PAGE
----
How Democrats can gain undecided voters

State Sen. Herman Quirmbach, Jan. 14, 2009, at the Statehouse in Des Moines, Iowa. 

Rakiah Bonjour

Democratic presidential candidates Hillary Clinton, Martin O’Malley and Bernie Sanders all shared a proverbial sigh of relief recently after the combination of Vice President Joe Biden announcing his decision not to run for president and the conclusion of the Jefferson-Jackson Dinner in Des Moines.

However, the bumps in the road to riches are still forming. Republicans continue to gain numbers in polls, and many voters are still left undecided.

The 2007 Jefferson-Jackson Dinner set then-Sen. Barack Obama apart from his opponents and pushed him on to win Iowa’s caucus. However, this time around, no one candidate stood out from the other.

“The [Jefferson-Jackson] dinner showed the candidates had a lot of good things to choose from,” said state Sen. Herman Quirmbach, D-Ames. “[Clinton] is a very formidable candidate, Sanders says what needs to be said and O’Malley is showing a lot of enthusiasm.”

The reason the candidates aren’t standing out from each other much at this stage in the game is what Quirmbach refers to merely as respect.

“Democrats are showing support for each other,” Quirmbach said. “I spoke with a student after the [Democratic] debate who really nailed it, and she said ‘the adults showed up.’”

Unlike the Republicans who squabble in Twitter fights and call each other out to reporters, Democrats are standing united, Quirmbach said.

Republican candidates Donald Trump and Jeb Bush had a Twitter back-and-forth last week that caught the attention of many:

“They [Democrats] show respect for each other in a serious, adult-like fashion,” Quirmbach said.

But respect won’t garner those undecided votes. Once Biden denounced his opportunity to run, many political analysts thought his decision would push those who were holding their support out for him exclusively to other candidates, but it’s not so simple.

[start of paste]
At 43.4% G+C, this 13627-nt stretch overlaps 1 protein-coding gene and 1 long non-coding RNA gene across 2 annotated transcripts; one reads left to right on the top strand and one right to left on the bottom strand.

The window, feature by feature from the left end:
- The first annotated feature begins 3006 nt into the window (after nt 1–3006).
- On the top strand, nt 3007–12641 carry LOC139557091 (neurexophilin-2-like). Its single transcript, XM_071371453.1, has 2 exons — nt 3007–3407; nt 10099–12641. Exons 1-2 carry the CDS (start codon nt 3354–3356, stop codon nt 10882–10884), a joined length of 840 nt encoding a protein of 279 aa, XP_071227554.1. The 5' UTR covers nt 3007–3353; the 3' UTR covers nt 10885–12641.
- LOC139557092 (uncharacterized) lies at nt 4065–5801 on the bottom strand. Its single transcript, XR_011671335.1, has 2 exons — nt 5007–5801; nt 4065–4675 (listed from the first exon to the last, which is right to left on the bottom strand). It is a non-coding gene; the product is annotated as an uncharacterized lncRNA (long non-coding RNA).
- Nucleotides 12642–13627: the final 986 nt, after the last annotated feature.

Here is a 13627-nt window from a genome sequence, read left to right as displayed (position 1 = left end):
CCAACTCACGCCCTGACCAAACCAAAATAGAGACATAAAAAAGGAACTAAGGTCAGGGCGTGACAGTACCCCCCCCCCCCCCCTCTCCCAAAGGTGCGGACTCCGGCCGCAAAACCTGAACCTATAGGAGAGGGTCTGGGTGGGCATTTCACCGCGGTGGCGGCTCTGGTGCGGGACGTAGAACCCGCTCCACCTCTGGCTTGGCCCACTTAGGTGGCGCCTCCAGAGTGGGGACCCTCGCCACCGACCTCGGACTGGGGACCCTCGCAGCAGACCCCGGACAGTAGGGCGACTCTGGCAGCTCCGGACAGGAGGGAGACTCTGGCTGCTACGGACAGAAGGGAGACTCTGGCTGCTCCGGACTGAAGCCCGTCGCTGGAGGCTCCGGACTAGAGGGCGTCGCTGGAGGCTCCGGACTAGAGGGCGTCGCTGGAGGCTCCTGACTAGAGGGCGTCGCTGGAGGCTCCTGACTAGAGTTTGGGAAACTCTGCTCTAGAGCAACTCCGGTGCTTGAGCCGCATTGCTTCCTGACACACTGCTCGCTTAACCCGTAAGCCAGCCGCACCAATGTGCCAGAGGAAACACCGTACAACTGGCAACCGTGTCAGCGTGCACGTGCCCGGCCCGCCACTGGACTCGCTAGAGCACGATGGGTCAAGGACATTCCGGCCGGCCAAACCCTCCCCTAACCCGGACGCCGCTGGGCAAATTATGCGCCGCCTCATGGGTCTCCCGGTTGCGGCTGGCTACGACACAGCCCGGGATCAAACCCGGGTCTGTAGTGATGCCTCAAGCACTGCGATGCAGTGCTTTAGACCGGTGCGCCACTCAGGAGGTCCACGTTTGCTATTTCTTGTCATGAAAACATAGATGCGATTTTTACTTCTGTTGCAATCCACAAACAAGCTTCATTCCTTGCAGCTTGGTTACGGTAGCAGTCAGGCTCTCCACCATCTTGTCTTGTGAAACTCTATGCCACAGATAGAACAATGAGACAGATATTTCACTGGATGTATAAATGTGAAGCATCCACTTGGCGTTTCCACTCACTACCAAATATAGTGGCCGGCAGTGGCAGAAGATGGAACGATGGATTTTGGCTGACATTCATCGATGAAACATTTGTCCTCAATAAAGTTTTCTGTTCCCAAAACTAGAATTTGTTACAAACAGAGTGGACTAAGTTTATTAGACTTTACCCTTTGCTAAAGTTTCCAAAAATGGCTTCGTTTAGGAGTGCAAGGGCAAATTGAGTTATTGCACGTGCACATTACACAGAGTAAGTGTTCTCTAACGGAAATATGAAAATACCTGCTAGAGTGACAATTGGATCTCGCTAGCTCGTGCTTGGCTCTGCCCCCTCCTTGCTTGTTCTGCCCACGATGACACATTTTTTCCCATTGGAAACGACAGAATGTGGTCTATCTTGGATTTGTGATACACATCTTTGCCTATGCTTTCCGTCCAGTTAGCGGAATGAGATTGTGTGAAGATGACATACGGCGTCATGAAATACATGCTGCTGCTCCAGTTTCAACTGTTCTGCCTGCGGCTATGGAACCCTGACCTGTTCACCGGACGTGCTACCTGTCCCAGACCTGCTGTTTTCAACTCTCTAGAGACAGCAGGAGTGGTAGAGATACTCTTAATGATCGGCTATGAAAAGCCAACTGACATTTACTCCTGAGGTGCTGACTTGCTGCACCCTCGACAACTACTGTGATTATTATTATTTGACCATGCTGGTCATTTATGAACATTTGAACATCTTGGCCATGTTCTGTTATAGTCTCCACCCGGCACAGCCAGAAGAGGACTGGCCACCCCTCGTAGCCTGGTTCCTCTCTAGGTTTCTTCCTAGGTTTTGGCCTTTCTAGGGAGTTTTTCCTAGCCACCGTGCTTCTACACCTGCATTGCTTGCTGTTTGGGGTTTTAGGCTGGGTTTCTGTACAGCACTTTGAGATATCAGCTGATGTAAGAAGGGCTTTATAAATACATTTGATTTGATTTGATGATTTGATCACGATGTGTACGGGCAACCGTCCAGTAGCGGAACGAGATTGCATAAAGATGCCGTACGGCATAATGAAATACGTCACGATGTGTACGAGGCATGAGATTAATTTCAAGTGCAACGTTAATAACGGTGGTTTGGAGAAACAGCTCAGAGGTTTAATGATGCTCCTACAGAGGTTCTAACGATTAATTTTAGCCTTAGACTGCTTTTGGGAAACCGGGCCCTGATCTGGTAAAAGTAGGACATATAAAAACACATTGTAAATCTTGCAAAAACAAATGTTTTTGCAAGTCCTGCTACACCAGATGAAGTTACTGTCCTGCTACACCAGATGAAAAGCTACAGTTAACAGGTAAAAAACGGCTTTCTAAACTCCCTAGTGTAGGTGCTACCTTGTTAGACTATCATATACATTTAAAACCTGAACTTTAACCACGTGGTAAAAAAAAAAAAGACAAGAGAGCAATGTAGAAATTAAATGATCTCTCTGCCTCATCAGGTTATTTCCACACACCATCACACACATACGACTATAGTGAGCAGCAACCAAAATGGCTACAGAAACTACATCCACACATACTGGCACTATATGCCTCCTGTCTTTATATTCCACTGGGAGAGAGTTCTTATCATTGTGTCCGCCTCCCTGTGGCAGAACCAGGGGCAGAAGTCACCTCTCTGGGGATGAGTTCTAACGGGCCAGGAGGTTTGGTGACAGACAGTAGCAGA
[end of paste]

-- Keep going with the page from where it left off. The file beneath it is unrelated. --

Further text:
Alex Doser, senior in mathematics and president of the ISU College Democrats, said there wasn’t even a huge Biden contingency on campus to pick and choose from.

Voters are still undecided because they want to be, not because their favorite candidate dropped from the race.

“Everybody has issues that affect them personally,” Doser said. “It could be college debt, it could be climate change, but [the candidates] have to find those issues that resonate with [the undecided voters.]”

Doser and Quirmbach both agree that the best way for the candidates to lock in those undecided voters is to just wait it out until caucus season.

“Iowans take their duty as first in the nation very seriously,” Quirmbach said. “They take their time to make up their minds.”

Doser said given the “good three months we are away” from the caucus, candidates can still hammer out their important issues to the voters.

“People recognize they still have a lot of time,” he said.

The best way for the undecided voters to decide is to get involved during political season by registering to vote and going to the caucus, Quirmbach said.

“I strongly encourage all students to get involved,” Quirmbach said. “For many, it’s the first time they can get involved with the voting process, it’s a large responsibility.”